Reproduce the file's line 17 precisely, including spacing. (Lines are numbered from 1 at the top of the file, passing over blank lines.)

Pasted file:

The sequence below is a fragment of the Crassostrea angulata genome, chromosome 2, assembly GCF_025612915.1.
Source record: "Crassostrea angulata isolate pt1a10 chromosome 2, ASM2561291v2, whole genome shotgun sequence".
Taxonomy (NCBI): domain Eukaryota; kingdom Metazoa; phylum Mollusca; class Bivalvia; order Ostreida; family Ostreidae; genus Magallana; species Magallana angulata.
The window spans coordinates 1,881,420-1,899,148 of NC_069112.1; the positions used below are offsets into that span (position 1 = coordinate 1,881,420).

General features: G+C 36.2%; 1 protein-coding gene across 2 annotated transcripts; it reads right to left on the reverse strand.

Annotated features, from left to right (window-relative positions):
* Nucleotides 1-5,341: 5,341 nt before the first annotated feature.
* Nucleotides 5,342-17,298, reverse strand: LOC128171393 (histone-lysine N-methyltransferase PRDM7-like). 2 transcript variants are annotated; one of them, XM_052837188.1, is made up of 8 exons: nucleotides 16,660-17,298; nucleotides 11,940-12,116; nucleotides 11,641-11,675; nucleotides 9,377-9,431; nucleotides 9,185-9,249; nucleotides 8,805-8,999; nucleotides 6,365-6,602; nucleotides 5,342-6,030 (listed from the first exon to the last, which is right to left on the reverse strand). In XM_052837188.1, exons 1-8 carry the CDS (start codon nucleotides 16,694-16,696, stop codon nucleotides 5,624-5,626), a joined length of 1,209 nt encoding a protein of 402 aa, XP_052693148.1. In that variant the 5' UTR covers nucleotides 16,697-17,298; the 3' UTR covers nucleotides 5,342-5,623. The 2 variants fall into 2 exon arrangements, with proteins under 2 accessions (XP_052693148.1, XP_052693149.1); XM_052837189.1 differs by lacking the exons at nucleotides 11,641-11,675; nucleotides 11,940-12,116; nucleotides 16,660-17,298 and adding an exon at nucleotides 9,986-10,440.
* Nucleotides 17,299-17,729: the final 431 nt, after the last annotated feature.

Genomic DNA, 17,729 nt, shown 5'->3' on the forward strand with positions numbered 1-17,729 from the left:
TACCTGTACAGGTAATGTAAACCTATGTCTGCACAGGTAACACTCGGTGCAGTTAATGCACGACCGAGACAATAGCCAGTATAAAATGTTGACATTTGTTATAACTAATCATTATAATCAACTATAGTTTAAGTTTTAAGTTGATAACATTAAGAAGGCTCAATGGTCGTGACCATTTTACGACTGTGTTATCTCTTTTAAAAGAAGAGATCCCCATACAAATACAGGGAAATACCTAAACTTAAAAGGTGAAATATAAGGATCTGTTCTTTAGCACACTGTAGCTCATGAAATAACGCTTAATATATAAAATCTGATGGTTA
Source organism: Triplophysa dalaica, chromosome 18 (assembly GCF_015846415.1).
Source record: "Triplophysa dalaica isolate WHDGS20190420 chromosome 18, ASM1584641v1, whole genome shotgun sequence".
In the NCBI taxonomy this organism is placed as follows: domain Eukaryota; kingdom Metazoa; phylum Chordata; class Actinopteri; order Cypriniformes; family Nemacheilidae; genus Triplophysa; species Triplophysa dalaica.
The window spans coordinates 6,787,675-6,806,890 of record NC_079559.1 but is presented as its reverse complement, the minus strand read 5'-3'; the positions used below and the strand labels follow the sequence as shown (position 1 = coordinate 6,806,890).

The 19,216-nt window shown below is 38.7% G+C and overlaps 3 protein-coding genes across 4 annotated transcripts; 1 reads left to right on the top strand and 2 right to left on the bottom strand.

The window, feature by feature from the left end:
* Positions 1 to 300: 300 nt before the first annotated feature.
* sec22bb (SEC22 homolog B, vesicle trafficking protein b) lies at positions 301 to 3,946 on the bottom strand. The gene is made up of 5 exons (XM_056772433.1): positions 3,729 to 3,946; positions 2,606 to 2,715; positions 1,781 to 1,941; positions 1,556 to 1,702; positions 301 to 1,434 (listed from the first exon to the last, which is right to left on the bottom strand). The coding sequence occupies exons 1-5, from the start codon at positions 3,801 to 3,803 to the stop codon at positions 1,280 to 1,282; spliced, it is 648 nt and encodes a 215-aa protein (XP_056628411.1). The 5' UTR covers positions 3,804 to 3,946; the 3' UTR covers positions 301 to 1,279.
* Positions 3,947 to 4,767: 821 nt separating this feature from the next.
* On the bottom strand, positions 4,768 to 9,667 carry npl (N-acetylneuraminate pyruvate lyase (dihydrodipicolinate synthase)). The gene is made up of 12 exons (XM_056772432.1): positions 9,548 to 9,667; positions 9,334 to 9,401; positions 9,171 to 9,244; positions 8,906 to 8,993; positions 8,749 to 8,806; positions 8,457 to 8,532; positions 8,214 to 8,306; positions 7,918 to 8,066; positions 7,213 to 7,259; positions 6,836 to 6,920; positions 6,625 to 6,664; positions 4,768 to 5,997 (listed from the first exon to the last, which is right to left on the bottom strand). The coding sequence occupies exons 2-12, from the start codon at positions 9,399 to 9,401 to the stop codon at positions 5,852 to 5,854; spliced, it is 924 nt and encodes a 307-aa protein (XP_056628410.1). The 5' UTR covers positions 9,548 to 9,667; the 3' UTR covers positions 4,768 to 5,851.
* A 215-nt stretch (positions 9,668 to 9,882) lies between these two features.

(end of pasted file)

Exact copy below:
The window, feature by feature from the left end: